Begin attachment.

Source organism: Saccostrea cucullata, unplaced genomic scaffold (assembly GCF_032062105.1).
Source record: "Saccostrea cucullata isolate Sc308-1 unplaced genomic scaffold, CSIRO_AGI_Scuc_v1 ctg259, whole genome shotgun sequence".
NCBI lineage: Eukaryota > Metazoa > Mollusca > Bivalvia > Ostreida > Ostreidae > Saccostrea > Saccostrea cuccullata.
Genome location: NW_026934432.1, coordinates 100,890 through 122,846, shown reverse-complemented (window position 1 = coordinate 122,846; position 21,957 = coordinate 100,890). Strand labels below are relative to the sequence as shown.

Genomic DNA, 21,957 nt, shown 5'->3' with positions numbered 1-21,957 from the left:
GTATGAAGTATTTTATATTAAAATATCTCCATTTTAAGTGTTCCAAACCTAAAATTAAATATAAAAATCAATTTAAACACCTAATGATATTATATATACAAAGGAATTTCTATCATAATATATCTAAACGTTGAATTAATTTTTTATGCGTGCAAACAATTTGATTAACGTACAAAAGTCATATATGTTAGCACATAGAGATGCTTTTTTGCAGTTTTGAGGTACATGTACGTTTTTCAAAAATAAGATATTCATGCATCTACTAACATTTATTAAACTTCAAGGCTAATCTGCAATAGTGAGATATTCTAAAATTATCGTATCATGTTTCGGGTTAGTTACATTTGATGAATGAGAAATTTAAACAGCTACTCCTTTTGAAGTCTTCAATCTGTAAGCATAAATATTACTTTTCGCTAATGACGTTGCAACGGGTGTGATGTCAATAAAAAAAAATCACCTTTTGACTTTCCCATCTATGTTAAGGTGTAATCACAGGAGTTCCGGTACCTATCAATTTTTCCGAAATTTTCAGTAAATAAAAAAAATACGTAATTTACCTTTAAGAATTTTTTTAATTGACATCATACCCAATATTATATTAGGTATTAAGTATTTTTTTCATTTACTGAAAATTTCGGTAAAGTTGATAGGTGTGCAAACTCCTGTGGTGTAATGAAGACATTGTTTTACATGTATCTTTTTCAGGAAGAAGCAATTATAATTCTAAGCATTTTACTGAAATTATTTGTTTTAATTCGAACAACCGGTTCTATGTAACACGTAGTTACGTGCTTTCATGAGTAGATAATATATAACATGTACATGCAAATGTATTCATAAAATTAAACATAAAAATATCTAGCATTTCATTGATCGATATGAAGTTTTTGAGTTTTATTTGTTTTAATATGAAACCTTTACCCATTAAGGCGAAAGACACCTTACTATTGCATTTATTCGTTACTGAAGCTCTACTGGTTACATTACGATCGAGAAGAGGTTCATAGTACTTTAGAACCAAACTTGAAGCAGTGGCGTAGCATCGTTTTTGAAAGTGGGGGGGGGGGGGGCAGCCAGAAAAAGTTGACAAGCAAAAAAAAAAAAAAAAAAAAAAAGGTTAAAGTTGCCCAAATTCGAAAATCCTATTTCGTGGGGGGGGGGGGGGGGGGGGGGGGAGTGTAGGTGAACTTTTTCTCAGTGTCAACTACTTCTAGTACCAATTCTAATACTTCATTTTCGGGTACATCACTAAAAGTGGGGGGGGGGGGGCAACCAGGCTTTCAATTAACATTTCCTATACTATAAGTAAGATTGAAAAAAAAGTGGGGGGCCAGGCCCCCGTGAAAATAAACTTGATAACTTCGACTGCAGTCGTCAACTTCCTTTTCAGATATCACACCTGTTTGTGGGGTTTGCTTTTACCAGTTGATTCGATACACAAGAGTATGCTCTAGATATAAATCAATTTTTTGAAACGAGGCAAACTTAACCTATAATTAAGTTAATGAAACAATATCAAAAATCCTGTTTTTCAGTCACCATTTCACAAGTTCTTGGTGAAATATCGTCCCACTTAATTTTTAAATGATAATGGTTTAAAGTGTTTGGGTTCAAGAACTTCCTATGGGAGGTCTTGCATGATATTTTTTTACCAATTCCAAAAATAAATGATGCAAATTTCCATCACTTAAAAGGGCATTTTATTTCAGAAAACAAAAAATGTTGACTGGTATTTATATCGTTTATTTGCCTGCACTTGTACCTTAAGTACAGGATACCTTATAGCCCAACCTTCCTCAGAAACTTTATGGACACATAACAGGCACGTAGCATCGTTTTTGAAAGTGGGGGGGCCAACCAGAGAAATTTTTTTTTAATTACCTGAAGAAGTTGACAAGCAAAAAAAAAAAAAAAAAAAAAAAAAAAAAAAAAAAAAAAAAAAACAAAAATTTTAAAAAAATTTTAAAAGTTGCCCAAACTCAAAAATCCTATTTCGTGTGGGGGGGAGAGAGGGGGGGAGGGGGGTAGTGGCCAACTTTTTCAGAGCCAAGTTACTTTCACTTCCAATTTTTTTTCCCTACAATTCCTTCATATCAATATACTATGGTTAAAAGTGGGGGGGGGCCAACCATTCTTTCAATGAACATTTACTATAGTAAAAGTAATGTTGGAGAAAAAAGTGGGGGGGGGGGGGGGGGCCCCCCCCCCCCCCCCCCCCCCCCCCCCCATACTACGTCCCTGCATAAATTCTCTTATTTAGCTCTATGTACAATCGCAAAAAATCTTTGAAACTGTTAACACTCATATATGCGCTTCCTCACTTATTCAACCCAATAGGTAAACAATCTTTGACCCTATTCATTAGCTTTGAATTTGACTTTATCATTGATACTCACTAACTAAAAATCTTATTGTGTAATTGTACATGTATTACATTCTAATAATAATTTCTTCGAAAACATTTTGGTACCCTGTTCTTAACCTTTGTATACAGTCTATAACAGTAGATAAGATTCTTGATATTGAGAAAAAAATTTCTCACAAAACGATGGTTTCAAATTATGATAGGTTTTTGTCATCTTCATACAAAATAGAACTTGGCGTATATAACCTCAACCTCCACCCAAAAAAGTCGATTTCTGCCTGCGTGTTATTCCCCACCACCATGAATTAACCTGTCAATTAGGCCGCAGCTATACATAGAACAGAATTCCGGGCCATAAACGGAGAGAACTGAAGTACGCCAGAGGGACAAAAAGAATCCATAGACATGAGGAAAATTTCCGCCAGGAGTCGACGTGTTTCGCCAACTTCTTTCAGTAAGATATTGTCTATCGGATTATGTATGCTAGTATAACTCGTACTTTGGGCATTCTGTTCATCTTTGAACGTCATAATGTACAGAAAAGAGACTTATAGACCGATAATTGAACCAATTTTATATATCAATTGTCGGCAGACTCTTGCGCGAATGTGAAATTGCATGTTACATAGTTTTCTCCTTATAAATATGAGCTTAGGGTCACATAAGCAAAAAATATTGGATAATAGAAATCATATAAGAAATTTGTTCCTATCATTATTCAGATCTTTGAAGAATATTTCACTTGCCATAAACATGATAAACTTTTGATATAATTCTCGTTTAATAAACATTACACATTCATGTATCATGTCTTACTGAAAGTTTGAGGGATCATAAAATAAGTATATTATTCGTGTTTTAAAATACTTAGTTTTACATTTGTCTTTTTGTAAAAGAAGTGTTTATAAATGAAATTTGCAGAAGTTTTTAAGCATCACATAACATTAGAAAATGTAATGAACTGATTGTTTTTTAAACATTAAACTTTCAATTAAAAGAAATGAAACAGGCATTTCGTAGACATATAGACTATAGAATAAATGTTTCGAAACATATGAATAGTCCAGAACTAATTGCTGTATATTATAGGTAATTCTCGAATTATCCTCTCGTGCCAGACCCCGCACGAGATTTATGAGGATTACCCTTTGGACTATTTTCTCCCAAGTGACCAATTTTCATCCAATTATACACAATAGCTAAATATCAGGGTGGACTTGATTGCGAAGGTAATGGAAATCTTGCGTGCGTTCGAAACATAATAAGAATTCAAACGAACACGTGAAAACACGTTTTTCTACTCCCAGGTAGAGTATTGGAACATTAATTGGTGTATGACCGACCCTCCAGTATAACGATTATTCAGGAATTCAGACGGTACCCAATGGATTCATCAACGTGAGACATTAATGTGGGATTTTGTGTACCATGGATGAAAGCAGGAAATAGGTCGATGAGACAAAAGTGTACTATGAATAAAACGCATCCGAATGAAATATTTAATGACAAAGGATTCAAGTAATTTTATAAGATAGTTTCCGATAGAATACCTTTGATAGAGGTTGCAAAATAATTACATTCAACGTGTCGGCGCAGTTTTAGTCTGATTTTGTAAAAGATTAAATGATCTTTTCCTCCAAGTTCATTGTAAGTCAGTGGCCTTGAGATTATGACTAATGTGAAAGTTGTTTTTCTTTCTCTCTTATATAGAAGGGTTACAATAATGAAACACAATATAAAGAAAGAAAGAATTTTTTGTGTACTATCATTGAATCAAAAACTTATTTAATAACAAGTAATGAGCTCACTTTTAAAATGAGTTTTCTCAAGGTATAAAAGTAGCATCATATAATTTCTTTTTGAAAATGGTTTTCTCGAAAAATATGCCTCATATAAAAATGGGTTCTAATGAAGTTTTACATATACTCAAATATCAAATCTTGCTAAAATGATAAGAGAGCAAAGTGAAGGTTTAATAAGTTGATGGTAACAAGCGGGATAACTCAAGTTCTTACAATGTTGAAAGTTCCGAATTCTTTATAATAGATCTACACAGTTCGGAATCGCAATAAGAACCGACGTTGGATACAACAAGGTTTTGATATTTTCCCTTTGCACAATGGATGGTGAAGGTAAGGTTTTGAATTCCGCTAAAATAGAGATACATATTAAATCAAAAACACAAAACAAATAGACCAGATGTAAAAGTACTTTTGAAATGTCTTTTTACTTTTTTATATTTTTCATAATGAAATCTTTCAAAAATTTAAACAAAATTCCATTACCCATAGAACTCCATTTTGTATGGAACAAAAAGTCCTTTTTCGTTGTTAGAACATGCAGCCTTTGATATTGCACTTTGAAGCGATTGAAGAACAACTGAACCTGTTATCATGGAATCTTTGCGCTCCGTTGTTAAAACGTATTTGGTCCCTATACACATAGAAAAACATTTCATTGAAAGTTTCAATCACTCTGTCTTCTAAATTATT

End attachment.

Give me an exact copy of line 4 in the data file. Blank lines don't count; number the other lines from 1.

Genome location: NW_026934432.1, coordinates 100,890 through 122,846, shown reverse-complemented (window position 1 = coordinate 122,846; position 21,957 = coordinate 100,890). Strand labels below are relative to the sequence as shown.